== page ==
InterVene is a medical device start-up company reinventing the way physicians treat severe venous disease in the legs. InterVene's BlueLeaf Endovenous Valve Formation System represents the first ever non-implantable, endovenous approach to deep vein valve failure. This technology allows physicians to create new vein valves for patients who are unable to efficiently pump blood out of their legs and back to their heart. Millions of Americans currently suffer from painful venous stasis ulcers (VSU’s) and other costly and devastating symptoms, yet no minimally invasive therapy exists to treat deep vein valve failure, one of the most prevalent underlying causes of these symptoms. InterVene plans to change that.
InterVene was originally a product of the Stanford Biodesign Fellowship and is a former Company In Residence at the Fogarty Institute for Innovation. InterVene's offices are now located in South San Francisco near SFO airport.
The current standard of care for deep vein insufficiency is palliative, involving compression therapy and local wound care. These treatments do not address the underlying valvular pathophysiology, and compression therapy suffers from high rates of non-compliance. As a result, patients suffer from slow ulcer healing and frequent ulcer recurrence, significantly decreasing quality of life. Additionally, these symptoms have a considerable impact on cost to the U.S. healthcare system due to frequent hospitalizations and wound care.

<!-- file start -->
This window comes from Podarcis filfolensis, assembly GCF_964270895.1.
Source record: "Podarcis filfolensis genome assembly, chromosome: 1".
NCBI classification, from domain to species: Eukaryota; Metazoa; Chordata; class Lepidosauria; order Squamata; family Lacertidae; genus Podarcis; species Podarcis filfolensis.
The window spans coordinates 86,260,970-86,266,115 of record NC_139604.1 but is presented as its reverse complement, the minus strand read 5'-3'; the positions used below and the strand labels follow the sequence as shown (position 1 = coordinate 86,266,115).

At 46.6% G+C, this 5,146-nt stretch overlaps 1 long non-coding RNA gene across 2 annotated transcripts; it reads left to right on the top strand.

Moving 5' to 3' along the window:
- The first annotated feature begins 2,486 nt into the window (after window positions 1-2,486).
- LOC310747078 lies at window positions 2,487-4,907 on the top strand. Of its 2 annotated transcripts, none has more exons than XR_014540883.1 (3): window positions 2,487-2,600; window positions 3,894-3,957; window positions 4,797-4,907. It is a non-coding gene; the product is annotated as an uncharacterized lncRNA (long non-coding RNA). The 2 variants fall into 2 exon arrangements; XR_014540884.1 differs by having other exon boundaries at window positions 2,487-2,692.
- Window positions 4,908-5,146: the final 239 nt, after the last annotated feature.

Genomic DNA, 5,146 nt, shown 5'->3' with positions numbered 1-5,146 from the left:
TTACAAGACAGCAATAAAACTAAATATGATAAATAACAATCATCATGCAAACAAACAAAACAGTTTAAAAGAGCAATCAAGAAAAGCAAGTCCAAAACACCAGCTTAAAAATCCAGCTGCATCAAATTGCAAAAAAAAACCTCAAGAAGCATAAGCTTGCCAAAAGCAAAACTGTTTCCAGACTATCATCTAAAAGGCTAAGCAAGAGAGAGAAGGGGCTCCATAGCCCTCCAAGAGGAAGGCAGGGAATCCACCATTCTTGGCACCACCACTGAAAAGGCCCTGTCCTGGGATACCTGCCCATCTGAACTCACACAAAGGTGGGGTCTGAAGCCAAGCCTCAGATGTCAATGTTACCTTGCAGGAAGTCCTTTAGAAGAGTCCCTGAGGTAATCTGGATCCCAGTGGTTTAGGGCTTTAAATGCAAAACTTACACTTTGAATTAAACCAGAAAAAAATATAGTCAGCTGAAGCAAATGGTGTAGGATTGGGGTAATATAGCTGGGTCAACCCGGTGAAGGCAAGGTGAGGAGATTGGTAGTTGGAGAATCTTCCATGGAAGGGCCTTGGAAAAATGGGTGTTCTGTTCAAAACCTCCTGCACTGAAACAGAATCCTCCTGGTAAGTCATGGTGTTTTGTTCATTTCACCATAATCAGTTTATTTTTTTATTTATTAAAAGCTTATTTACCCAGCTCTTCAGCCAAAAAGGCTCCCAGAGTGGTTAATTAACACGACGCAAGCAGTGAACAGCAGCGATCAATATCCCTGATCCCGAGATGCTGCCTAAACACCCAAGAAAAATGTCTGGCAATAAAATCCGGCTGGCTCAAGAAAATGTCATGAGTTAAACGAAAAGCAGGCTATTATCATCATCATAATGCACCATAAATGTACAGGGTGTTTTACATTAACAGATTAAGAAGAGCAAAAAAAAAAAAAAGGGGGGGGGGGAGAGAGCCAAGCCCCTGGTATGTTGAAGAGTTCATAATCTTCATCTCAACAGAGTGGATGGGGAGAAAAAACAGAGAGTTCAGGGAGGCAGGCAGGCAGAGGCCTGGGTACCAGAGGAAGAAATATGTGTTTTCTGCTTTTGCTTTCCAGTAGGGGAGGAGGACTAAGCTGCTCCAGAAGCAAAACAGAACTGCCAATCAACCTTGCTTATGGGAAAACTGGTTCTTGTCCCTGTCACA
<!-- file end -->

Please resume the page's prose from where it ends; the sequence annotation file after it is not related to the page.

InterVene's BlueLeaf Endovenous Valve Formation System is based on a proven, open-surgical predicate (The Maleti Neovalve) that involves forming new vein valves out of the patient's native vein wall tissue. Our minimally invasive approach allows for access to a new segment of the CVI market by transitioning the strategy of care away from costly, chronic, disease management, and towards a curative intervention.
InterVene Inc. today announced the initial closing of $5.9 million in Series A funding. The funding round was led by Boston Scientific (NYSE: BSX) with other investors including North Texas Angels Network, Green Park and Golf Ventures, LaunchCapital, and a syndicate of angel investors. The Series A funding will support a two-stage clinical trial.
"These studies will be the first ever involving a catheter-based therapy to correct the underlying cause of chronic venous insufficiency (CVI) by creating new deep vein valves out of a patient’s own vein wall tissue."
The trials will be aimed at demonstrating clinical functionality and acute safety.
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